Sipping your way through a glass of cabernet sauvignon wine, you take notice of the body, the tannin and the rich, deep hue.
Wine-drinking can be a pleasurable experience, and a moderate amount of wine consumption (up to one 5-ounce glass of wine per day for women, two for men) may even be beneficial to your health. So take advantage of the virtues of these fruits of the vine when you’re selecting wines to use for both cooking and imbibing.
Red or white?
No matter what the end use will be, red or white is usually the first question in wine selection. Red wine is the easy answer if you’re looking for potential health benefits: It contains antioxidants and other substances that may reduce your risk of certain cancers and promote heart health.
Resveratrol, an antioxidant in red wine that may be the key to wine’s role in good health, is also available in grapes, grape juice, peanuts, blueberries, raspberries and mulberries.
But white wine has its strengths too, because it’s not just antioxidants that may offer health benefits. The alcohol itself could be a boon to your wellbeing. Alcohol may reduce blood-clotting that could lead to a stroke (if you’re a modest–not heavy–drinker).
If you’re a healthy woman without dietary restrictions, you have the enjoyable choice of hundreds of wines, such as a luscious red merlot or a sunny white chardonnay. Your decision may also be based on alcohol content: Will it be a low-alcohol French Vouvray or the higher alcohol sauvignon blanc?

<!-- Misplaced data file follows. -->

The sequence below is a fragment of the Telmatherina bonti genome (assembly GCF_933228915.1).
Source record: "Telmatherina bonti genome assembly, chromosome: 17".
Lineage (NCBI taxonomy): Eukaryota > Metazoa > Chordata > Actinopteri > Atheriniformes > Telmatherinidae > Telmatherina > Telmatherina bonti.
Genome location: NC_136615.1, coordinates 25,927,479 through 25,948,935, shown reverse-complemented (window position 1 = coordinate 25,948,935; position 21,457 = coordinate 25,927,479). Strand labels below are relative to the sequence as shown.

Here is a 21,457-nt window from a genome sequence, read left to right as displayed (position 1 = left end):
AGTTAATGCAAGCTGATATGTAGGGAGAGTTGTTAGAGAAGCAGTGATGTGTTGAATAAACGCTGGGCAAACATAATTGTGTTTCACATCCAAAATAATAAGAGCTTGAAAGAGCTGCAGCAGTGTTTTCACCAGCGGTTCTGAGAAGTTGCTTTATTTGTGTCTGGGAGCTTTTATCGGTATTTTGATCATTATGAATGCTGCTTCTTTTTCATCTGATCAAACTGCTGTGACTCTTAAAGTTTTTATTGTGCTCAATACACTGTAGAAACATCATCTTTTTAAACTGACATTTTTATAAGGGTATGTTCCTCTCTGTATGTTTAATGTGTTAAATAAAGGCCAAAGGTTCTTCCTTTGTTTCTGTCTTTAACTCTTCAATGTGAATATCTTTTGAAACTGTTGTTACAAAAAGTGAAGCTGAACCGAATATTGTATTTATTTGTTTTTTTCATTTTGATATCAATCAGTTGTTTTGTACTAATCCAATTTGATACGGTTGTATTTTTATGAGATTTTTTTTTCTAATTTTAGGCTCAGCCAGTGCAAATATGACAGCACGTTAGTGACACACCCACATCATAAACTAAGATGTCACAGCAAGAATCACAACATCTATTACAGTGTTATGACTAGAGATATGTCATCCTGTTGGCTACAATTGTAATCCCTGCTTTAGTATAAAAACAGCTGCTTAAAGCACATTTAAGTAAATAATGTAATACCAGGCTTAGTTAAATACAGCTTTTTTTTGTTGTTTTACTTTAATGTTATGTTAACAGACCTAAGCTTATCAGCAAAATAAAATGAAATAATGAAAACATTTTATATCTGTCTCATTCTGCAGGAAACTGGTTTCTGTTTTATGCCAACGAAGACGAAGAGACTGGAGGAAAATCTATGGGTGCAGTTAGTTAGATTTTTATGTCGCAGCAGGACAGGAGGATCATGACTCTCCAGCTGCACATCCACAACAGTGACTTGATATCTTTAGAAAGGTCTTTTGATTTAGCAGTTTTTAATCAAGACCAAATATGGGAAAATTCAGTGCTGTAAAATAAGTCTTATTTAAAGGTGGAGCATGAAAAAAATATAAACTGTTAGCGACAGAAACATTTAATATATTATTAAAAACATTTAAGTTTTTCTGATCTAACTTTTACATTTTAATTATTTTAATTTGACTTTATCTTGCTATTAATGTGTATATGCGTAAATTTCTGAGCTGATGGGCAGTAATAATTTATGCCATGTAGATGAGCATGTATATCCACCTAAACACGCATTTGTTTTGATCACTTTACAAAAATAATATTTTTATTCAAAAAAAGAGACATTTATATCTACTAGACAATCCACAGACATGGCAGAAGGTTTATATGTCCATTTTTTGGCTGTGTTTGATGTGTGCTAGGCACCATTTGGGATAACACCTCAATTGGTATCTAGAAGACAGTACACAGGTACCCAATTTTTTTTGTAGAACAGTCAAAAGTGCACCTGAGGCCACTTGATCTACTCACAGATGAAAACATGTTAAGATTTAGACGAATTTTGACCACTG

Cooking with wine
Any wine that you enjoy sipping can also have a second life flavoring soups, stews and sauces. As with drinking, you’ll find red wine a good match for meat, and white wine for fish recipes. Best of all, when you cook with wine, you’re not only flavoring a dish–you could be boosting its health profile.
For example, substitute wine for some of the high-sodium broth you use in a stew or braise meat in a combination of wine and broth instead of sautéing it in fat.
If you’re preparing meals for someone who should not have any alcohol, however, adding wine may not be an option. Even though some percentage of alcohol is eliminated during cooking, anywhere from 5 to 45 percent is retained, depending on the cooking method and the length of cooking, according to research from the U.S. Department of Agriculture.
Drinking wine with health restrictions
Despite wine’s health halo, you should be cautious about consuming any kind of wine or other alcoholic beverages if you have certain health restrictions.
Having diabetes, for example, will affect the way you process wine and other forms of alcohol. A glass of wine will initially lower your blood sugar, then raise it.
Try staying hydrated with a zero-calorie beverage, preferably water, while you’re having a glass of wine, or better yet, opting for a wine spritzer and don’t drink on an empty stomach or skip a meal to save calories because you want a glass of wine. Drinking on an empty stomach, especially if you have diabetes, isn’t healthy.
If you’re taking a medication for diabetes, be sure to ask your physician whether it’s OK to drink wine, she adds. Medicines for other conditions may preclude alcohol as well.